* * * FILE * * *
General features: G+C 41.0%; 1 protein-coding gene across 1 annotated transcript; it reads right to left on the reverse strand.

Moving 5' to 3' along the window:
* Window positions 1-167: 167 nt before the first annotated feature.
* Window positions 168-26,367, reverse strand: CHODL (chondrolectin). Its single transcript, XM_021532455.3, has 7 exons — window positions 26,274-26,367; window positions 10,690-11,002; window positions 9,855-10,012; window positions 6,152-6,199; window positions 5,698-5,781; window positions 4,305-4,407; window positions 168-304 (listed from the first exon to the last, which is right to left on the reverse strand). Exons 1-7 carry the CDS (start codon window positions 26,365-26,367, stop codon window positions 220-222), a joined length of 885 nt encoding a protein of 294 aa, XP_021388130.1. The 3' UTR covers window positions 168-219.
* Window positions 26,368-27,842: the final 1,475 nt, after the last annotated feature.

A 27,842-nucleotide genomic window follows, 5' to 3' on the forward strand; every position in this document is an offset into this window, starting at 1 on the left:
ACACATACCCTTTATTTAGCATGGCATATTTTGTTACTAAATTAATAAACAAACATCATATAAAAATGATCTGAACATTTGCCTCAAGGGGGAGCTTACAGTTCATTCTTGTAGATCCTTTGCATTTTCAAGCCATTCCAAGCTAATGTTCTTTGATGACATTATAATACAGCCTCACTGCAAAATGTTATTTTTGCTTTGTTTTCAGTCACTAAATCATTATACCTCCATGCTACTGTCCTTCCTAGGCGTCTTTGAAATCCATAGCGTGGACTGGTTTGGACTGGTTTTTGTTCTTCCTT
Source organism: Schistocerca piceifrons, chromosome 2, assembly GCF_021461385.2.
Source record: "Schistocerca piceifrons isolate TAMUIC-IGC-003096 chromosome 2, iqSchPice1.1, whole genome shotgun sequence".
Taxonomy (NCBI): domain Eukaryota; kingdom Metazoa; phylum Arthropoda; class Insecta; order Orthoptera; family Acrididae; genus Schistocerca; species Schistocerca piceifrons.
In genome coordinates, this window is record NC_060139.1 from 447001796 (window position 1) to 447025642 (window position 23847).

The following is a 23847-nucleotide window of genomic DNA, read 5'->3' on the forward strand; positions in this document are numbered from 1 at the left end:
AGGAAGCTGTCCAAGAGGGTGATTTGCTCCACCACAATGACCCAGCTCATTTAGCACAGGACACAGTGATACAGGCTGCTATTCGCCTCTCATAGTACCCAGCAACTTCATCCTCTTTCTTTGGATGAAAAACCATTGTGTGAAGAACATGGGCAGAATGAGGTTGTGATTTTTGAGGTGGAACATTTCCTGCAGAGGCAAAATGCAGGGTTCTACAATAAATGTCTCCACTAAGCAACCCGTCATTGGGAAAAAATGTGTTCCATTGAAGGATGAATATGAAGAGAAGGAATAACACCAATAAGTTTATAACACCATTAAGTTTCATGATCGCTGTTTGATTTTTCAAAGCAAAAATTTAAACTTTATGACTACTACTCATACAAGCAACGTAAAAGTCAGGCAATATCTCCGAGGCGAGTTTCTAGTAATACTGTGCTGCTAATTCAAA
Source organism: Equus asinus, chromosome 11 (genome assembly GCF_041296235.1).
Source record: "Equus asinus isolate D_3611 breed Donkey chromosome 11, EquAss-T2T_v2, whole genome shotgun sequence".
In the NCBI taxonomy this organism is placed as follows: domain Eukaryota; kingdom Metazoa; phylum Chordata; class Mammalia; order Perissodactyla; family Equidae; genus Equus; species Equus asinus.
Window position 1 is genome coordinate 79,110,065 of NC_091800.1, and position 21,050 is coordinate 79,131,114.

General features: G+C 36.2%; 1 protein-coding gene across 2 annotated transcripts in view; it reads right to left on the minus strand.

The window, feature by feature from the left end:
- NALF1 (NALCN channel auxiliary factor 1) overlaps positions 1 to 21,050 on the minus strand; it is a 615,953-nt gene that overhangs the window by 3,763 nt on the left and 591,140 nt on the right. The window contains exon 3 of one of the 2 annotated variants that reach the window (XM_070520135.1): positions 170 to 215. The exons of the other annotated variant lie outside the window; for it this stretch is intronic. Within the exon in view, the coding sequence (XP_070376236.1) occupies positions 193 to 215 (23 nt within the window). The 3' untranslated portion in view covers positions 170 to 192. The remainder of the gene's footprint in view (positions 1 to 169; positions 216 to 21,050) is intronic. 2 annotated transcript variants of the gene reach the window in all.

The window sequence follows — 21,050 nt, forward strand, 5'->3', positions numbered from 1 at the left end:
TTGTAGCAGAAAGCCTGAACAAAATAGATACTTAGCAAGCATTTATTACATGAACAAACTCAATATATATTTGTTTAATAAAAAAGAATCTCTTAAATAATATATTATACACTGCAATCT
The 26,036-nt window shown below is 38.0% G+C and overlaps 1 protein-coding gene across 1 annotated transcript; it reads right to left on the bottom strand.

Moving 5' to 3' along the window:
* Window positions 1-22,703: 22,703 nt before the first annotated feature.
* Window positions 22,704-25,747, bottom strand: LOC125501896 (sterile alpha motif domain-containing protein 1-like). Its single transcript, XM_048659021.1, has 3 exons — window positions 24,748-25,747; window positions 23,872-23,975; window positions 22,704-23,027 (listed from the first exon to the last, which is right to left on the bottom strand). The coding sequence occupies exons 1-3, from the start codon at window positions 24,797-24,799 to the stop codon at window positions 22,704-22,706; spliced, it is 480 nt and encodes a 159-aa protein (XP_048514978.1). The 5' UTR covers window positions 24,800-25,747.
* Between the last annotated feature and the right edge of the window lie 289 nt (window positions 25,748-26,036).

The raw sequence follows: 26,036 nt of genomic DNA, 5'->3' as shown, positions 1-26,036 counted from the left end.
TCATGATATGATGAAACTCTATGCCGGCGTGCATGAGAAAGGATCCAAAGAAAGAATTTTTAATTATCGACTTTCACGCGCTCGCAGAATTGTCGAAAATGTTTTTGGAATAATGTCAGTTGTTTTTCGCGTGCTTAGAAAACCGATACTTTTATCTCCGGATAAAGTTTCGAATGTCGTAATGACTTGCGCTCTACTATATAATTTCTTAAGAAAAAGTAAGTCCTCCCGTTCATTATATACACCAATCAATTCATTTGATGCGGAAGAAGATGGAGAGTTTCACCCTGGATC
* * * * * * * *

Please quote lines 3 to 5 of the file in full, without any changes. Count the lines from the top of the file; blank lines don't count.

* Window positions 1-167: 167 nt before the first annotated feature.
* Window positions 168-26,367, reverse strand: CHODL (chondrolectin). Its single transcript, XM_021532455.3, has 7 exons — window positions 26,274-26,367; window positions 10,690-11,002; window positions 9,855-10,012; window positions 6,152-6,199; window positions 5,698-5,781; window positions 4,305-4,407; window positions 168-304 (listed from the first exon to the last, which is right to left on the reverse strand). Exons 1-7 carry the CDS (start codon window positions 26,365-26,367, stop codon window positions 220-222), a joined length of 885 nt encoding a protein of 294 aa, XP_021388130.1. The 3' UTR covers window positions 168-219.
* Window positions 26,368-27,842: the final 1,475 nt, after the last annotated feature.